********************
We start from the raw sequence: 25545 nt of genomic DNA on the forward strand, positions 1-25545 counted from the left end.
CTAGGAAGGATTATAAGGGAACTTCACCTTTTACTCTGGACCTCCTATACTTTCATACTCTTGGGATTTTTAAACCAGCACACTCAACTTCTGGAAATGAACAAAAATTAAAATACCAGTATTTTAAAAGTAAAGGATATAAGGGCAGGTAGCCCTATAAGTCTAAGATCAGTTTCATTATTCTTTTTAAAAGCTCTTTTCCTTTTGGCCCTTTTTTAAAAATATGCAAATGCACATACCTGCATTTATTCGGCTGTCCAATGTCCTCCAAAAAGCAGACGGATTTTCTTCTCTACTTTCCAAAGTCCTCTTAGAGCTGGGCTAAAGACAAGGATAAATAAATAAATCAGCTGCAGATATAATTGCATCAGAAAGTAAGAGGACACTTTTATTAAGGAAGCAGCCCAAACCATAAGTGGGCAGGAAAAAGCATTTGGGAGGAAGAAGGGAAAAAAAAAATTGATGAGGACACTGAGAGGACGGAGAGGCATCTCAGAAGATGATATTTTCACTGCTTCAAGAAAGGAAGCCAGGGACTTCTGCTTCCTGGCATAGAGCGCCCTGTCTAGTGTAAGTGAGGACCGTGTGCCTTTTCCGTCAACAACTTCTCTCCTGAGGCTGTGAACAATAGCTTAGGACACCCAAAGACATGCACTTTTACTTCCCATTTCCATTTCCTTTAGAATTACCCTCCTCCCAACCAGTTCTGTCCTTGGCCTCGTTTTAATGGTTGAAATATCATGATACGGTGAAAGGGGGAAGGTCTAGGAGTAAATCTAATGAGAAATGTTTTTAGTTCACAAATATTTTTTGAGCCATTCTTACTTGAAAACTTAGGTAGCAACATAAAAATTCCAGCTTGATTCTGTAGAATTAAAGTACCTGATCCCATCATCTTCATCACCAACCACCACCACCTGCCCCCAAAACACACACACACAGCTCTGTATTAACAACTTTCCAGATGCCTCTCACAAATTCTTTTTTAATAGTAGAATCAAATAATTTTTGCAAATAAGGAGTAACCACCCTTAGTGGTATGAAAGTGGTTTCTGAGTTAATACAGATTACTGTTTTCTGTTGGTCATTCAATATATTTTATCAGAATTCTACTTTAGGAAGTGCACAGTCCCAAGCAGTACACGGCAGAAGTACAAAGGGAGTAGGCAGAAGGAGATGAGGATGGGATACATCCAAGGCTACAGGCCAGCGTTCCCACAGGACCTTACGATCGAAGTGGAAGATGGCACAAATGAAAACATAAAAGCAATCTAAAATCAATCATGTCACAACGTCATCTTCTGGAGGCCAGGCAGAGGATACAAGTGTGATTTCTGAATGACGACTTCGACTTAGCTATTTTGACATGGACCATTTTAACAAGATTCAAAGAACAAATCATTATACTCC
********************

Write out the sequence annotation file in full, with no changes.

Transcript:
We start from the raw sequence: 25545 nt of genomic DNA on the forward strand, positions 1-25545 counted from the left end.
CTAGGAAGGATTATAAGGGAACTTCACCTTTTACTCTGGACCTCCTATACTTTCATACTCTTGGGATTTTTAAACCAGCACACTCAACTTCTGGAAATGAACAAAAATTAAAATACCAGTATTTTAAAAGTAAAGGATATAAGGGCAGGTAGCCCTATAAGTCTAAGATCAGTTTCATTATTCTTTTTAAAAGCTCTTTTCCTTTTGGCCCTTTTTTAAAAATATGCAAATGCACATACCTGCATTTATTCGGCTGTCCAATGTCCTCCAAAAAGCAGACGGATTTTCTTCTCTACTTTCCAAAGTCCTCTTAGAGCTGGGCTAAAGACAAGGATAAATAAATAAATCAGCTGCAGATATAATTGCATCAGAAAGTAAGAGGACACTTTTATTAAGGAAGCAGCCCAAACCATAAGTGGGCAGGAAAAAGCATTTGGGAGGAAGAAGGGAAAAAAAAAATTGATGAGGACACTGAGAGGACGGAGAGGCATCTCAGAAGATGATATTTTCACTGCTTCAAGAAAGGAAGCCAGGGACTTCTGCTTCCTGGCATAGAGCGCCCTGTCTAGTGTAAGTGAGGACCGTGTGCCTTTTCCGTCAACAACTTCTCTCCTGAGGCTGTGAACAATAGCTTAGGACACCCAAAGACATGCACTTTTACTTCCCATTTCCATTTCCTTTAGAATTACCCTCCTCCCAACCAGTTCTGTCCTTGGCCTCGTTTTAATGGTTGAAATATCATGATACGGTGAAAGGGGGAAGGTCTAGGAGTAAATCTAATGAGAAATGTTTTTAGTTCACAAATATTTTTTGAGCCATTCTTACTTGAAAACTTAGGTAGCAACATAAAAATTCCAGCTTGATTCTGTAGAATTAAAGTACCTGATCCCATCATCTTCATCACCAACCACCACCACCTGCCCCCAAAACACACACACACAGCTCTGTATTAACAACTTTCCAGATGCCTCTCACAAATTCTTTTTTAATAGTAGAATCAAATAATTTTTGCAAATAAGGAGTAACCACCCTTAGTGGTATGAAAGTGGTTTCTGAGTTAATACAGATTACTGTTTTCTGTTGGTCATTCAATATATTTTATCAGAATTCTACTTTAGGAAGTGCACAGTCCCAAGCAGTACACGGCAGAAGTACAAAGGGAGTAGGCAGAAGGAGATGAGGATGGGATACATCCAAGGCTACAGGCCAGCGTTCCCACAGGACCTTACGATCGAAGTGGAAGATGGCACAAATGAAAACATAAAAGCAATCTAAAATCAATCATGTCACAACGTCATCTTCTGGAGGCCAGGCAGAGGATACAAGTGTGATTTCTGAATGACGACTTCGACTTAGCTATTTTGACATGGACCATTTTAACAAGATTCAAAGAACAAATCATTATACTCC